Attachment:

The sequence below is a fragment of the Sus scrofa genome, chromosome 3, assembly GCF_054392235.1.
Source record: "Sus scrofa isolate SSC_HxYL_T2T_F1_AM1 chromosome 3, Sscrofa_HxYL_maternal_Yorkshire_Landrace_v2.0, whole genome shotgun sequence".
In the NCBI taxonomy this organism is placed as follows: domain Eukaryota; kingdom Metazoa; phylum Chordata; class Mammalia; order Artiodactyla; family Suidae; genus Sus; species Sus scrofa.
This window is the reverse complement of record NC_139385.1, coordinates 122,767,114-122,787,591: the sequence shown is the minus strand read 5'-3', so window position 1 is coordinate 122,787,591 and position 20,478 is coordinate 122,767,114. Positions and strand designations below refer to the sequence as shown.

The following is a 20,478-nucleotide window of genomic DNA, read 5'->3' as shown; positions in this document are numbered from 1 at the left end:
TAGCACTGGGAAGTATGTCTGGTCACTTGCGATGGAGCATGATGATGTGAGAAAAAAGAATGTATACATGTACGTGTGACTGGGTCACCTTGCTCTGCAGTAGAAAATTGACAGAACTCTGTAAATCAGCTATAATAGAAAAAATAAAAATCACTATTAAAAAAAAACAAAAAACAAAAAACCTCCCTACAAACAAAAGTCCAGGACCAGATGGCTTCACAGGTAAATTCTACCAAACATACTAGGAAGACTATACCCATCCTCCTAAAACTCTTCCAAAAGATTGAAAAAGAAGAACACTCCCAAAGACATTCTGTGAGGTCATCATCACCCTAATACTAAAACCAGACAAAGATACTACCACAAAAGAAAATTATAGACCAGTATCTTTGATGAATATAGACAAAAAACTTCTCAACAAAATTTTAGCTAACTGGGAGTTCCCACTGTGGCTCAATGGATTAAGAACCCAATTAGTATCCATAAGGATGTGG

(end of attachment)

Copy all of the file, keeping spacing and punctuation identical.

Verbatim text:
The sequence below is a fragment of the Sus scrofa genome, chromosome 3, assembly GCF_054392235.1.
Source record: "Sus scrofa isolate SSC_HxYL_T2T_F1_AM1 chromosome 3, Sscrofa_HxYL_maternal_Yorkshire_Landrace_v2.0, whole genome shotgun sequence".
In the NCBI taxonomy this organism is placed as follows: domain Eukaryota; kingdom Metazoa; phylum Chordata; class Mammalia; order Artiodactyla; family Suidae; genus Sus; species Sus scrofa.
This window is the reverse complement of record NC_139385.1, coordinates 122,767,114-122,787,591: the sequence shown is the minus strand read 5'-3', so window position 1 is coordinate 122,787,591 and position 20,478 is coordinate 122,767,114. Positions and strand designations below refer to the sequence as shown.

The following is a 20,478-nucleotide window of genomic DNA, read 5'->3' as shown; positions in this document are numbered from 1 at the left end:
TAGCACTGGGAAGTATGTCTGGTCACTTGCGATGGAGCATGATGATGTGAGAAAAAAGAATGTATACATGTACGTGTGACTGGGTCACCTTGCTCTGCAGTAGAAAATTGACAGAACTCTGTAAATCAGCTATAATAGAAAAAATAAAAATCACTATTAAAAAAAAACAAAAAACAAAAAACCTCCCTACAAACAAAAGTCCAGGACCAGATGGCTTCACAGGTAAATTCTACCAAACATACTAGGAAGACTATACCCATCCTCCTAAAACTCTTCCAAAAGATTGAAAAAGAAGAACACTCCCAAAGACATTCTGTGAGGTCATCATCACCCTAATACTAAAACCAGACAAAGATACTACCACAAAAGAAAATTATAGACCAGTATCTTTGATGAATATAGACAAAAAACTTCTCAACAAAATTTTAGCTAACTGGGAGTTCCCACTGTGGCTCAATGGATTAAGAACCCAATTAGTATCCATAAGGATGTGG